Since 2021, Hoda Kooshapour has been a PhD student in the graduate training program “RNA & Infection” at the Helmholtz Institute Würzburg (HIRI). Her research focuses on bacterial small ribonucleic acids (sRNAs) and their role in host-microbe interactions, which she finds particularly fascinating.
“If there is one thing that all scientists have in common, it probably is curiosity,” says HIRI PhD student Hoda Kooshapour. “The pursuit of scientific knowledge becomes even more exhilarating when we explore the wonders of the universe, such as our own galaxy, or venture into the microscopic realm. Science provides us with the tools and knowledge necessary to understand these phenomena. That’s really exciting,” elaborates Hoda, who also enjoys watching standup comedy shows in her spare time. Still, the young researcher has a particular fondness for RNA biology.
She discovered this passion during her MSc in biology at the Ludwig-Maximilians-Universität in Munich. “We were able to attend lectures from a wide range of disciplines,” she explains. During classes and internships in neuroscience, stem cell biology, and bio-imaging, Hoda discovered that the smaller the subject, the greater her interest. “That's how I eventually delved into the field of cell biology,” she says. One molecule, in particular, captivated her: “Whether I was working on stem, nerve, or immune cells, in all these projects I was most interested in RNAs—especially the non-coding ones.”
She is now devoting her PhD at HIRI to bacterial small RNAs. These molecules mostly fine-tune gene expression. “While these sRNAs collectively play a significant role in regulating gene expression, finding their targets is challenging,” the HIRI scientist explains. In order to identify them, researchers have to carry out a large number of experiments. To simplify this process, Hoda is working on a computer-based decision tool. It combines data from different experiments to generate the top candidates that are likely to be such targets.
One institute, many benefits
Hoda first became aware of the HIRI through an internet search: “I already knew that I wanted to stay in Germany for my PhD, so I searched for ‘non-coding RNA’ and ‘Germany.’” One of the hits was the lab of HIRI group leader Mathias Munschauer, whom she contacted by email. “He then recommended the HIRI graduate program ‘RNA & Infection’ to me.” This was a real stroke of luck because the Würzburg-based Helmholtz Institute and its graduate program had several advantages: “The institute conducts cutting-edge research,” says the doctoral student. “The research group leaders are young and really passionate about what they're doing.” In addition, the HIRI covers a wide range of technologies and topics. “You hardly find all that collectively anywhere else,” she describes.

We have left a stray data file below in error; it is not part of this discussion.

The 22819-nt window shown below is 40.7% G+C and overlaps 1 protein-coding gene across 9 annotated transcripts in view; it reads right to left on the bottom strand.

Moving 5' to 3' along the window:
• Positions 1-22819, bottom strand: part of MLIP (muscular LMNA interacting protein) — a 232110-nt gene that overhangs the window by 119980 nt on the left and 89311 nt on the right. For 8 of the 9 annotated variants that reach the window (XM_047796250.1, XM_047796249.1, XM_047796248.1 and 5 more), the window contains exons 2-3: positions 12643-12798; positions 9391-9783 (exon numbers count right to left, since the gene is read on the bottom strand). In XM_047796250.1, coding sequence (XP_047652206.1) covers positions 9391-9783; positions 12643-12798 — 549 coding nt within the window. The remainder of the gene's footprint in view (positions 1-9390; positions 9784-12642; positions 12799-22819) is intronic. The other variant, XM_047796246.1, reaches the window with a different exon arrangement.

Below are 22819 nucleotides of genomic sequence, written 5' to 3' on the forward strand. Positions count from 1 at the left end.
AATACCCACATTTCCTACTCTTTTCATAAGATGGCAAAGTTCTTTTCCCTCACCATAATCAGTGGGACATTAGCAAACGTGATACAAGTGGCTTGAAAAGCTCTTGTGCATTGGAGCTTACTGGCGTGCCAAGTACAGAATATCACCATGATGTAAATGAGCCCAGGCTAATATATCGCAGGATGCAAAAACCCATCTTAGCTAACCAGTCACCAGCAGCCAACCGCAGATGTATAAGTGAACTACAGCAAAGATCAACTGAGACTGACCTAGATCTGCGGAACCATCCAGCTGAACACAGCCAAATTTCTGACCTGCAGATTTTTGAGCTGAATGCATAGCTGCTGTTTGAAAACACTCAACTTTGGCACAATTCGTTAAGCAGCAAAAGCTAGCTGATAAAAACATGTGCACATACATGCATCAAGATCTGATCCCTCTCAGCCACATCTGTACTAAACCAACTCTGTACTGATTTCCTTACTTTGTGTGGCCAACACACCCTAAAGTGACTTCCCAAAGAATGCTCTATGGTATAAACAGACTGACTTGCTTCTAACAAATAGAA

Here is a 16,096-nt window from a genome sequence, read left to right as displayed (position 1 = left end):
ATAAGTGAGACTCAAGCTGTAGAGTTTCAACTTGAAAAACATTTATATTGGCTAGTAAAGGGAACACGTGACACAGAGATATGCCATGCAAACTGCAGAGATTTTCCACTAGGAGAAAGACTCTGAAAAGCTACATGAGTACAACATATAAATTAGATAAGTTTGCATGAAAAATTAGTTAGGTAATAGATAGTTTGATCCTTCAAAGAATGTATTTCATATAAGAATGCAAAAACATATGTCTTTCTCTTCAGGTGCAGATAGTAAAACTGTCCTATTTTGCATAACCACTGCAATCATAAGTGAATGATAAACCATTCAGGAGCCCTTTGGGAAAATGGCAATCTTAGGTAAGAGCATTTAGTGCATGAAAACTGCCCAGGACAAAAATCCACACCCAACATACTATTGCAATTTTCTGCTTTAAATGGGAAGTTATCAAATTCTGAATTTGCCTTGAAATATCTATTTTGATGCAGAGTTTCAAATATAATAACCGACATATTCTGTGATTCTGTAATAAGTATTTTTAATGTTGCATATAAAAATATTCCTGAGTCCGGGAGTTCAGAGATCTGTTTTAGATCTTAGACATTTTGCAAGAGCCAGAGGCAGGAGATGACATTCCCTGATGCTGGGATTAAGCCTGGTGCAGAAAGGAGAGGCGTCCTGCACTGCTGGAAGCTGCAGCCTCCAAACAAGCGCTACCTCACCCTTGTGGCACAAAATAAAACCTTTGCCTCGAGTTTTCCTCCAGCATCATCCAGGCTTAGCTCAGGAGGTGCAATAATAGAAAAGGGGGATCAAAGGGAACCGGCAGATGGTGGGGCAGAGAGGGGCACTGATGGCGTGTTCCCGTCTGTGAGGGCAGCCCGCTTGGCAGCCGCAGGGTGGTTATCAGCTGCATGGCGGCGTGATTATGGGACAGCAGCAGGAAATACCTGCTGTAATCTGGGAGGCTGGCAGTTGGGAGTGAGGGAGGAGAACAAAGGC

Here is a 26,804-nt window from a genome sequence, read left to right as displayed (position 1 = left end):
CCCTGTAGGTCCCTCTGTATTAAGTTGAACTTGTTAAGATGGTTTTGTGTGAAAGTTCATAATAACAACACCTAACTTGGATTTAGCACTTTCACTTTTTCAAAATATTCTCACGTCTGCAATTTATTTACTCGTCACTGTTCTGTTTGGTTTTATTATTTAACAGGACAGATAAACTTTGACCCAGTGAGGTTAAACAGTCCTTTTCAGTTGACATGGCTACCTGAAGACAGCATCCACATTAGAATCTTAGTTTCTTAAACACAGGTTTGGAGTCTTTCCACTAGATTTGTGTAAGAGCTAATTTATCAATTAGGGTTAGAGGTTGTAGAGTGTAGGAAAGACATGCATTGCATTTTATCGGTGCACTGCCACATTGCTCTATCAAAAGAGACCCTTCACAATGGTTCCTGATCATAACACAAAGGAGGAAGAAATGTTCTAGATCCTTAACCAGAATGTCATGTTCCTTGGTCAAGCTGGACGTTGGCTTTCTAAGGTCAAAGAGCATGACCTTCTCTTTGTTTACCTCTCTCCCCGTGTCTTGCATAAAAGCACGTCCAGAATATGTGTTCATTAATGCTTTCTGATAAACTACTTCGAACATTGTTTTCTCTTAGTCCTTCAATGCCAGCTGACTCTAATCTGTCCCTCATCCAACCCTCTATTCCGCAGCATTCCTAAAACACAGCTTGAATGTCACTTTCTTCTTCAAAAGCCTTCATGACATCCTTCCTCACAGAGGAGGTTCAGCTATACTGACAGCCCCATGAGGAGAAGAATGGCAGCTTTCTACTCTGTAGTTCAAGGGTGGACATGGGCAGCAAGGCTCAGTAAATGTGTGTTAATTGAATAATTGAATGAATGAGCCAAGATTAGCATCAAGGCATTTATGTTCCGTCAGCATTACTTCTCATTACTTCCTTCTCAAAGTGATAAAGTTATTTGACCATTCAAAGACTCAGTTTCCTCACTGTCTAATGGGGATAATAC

Another big plus was the opportunity to rotate through three labs first. Thus, prospective students do not apply for a specific lab and topic, as is the case with other programs. “This way, you can get to know the lab, the science, and the people before you decide where you're going to spend the next three to four years of your life.” According to Hoda, you need two essential things for a good PhD: a promising project you're passionate about and a supportive supervisor. She found both in Alexander Westermann and his lab.
In order to become part of the HIRI graduate program, Hoda moved from Munich, the capital of Bavaria, to Würzburg in Lower Franconia. A welcome change for her: “I came from big and crazy Munich to beautiful and relaxed Würzburg.” She found it easy to settle into the vibrant university town, perhaps also because of the good atmosphere at the institute: “At HIRI, I felt welcomed: There is a true sense of community among the PhD students. We support and help each other.”
She is particularly taken with the vineyards surrounding the city. “There is always something beautiful no matter where you look,” she says of the view. Her recommendation to all new residents is to get a bottle of the delicious local wine and relax on the banks of the Main river or in the vineyards.